I was in Liverpool yesterday to meet up for a coffee with some friends, followed by a spot of shopping (groan).
Before I headed for home on the Wirral Line, I walked down James Street to the Pier Head with the planned intention of taking some photos of the Mersey and the Pier Head. Unfortunately for me, the batteries on my camera were flat and I was unable to take a single photo!
There’s a lot of construction work still going on of course, including:
- the Mann Island development
- the new ferry terminal
- the new Museum of Liverpool
The new canal
paving work looked pretty much completed where I was standing. There’s quite a few good photos starting on this page
Oh well, I’ll just have to visit again soon …with my batteries recharged of course!
In October 2007, Tesco became the first major retailer to start transporting wine by canal – the Manchester Ship Canal to be exact.
Barges are used to ferry bulk containers (holding 24,000 litres) of wine between Liverpool and Manchester along the Ship Canal that starts at Eastham, Wirral, where locks are used to seal off the tidal estuary of the River Mersey. Using the canal enables Tesco to take 50 lorries off the road every week, saving almost 700,000 road miles each year and cuts carbon emissions by 80%.
In Victorian times, wine from Europe would arrive at Liverpool in wooden barrels and be transported along Britain’s canal network. Today, the wine arriving by sea at Liverpool comes from Australia, California, Chile and Argentina.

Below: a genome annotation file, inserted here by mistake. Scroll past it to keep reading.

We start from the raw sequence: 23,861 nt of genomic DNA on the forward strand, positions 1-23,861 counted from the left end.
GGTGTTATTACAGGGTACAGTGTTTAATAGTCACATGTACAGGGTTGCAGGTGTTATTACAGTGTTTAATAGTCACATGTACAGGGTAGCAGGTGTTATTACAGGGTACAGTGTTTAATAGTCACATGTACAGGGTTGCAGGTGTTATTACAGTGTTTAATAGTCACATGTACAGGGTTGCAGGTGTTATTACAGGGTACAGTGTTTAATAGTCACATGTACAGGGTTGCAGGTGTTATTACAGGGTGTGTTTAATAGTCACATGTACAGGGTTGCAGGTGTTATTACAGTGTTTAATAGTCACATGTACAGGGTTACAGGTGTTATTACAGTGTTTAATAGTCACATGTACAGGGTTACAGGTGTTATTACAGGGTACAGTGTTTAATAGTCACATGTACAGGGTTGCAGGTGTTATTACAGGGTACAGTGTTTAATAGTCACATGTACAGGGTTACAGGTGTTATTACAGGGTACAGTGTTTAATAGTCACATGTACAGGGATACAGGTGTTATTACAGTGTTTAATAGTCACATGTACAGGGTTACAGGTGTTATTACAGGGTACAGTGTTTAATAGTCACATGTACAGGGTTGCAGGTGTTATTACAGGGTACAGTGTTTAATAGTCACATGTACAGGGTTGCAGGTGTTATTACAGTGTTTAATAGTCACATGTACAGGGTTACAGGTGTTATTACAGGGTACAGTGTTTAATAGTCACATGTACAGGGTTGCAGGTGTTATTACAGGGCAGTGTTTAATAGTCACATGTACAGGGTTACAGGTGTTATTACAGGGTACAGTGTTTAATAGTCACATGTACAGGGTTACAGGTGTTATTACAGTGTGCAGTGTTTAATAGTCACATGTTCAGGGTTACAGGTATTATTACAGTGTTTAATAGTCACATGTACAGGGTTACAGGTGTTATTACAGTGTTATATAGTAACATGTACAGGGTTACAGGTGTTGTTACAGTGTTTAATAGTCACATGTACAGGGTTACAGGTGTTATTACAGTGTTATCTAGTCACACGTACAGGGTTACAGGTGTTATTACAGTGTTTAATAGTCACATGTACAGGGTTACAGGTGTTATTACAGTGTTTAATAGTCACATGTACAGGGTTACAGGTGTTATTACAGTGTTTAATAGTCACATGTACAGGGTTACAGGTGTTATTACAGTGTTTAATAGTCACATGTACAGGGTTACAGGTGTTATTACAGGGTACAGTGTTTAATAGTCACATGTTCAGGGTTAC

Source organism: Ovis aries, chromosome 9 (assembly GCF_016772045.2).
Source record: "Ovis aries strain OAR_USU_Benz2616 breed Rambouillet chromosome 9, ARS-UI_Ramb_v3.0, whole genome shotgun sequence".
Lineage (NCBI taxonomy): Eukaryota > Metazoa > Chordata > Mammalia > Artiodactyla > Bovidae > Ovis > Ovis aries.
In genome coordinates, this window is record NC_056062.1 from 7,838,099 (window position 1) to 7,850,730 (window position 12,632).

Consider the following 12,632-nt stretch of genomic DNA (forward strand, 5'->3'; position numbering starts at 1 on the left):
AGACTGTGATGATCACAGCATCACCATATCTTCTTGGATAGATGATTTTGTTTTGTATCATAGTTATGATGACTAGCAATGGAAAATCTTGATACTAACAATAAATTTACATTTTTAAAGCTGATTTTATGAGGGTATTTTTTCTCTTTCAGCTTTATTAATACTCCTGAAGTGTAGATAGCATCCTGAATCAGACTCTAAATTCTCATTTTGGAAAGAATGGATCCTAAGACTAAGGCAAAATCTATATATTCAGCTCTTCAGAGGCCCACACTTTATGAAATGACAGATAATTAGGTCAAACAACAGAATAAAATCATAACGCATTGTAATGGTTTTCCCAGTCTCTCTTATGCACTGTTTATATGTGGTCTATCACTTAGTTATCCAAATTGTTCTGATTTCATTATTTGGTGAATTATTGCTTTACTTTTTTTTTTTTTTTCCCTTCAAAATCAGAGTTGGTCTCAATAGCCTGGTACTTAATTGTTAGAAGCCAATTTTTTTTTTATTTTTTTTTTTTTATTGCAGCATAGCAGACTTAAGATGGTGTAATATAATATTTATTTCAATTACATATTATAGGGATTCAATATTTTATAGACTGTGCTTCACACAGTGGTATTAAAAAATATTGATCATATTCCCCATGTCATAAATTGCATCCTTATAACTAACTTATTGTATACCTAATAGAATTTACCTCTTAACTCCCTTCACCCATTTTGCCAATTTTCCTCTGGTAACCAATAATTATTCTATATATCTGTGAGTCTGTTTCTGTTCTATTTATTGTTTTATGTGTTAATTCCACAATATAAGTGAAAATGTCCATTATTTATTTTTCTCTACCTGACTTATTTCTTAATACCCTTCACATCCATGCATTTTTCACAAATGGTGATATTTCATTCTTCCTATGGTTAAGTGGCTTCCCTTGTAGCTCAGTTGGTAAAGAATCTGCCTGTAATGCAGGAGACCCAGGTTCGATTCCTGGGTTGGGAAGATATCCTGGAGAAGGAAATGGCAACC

The wine is transported along the 40 mile canal three times a week from Eastham to a bottling plant near Manchester.
You may not realise that the Liverpool waterfront is in fact a World Heritage site?
Such is the historical importance of the port of Liverpool that it is listed here on the UNESCO site.
The reasons cited for the inclusion of Liverpool the Mercantile City include:
- one of the world’s major trading centres in the 18th and 19th centuries
- Liverpool played an important role in the growth of the British Empire
- major port for the mass movement of people, e.g. slaves and emigrants from northern Europe to America
- a pioneer in the development of modern dock technology, transport systems and port management
Much has been spoken about the Port of Liverpools central involvement in the slave trade – and this is rightly referenced in the listing. The UNESCO listing goes on to say:
Liverpool is an outstanding example of a world mercantile port city, which represents the early development of global trading and cultural connections throughout the British Empire
Note that the magnificent St George’s Plateau is part of Liverpool’s World Heritage sites entry. You’ll find some photos of the Liverpool sites here.
The Telegraph reports that the QE2 arrived at her new home in Dubai the other night, exactly 40 years to the day after she first set sail.
Recently seen in the River Mersey (photo credit), the famous liner is to be converted into a luxury hotel after being purchased for $100million by the Dubai state-run Nakheel company.
Doesn’t she look huge in this photo berthing next to the Liver Building?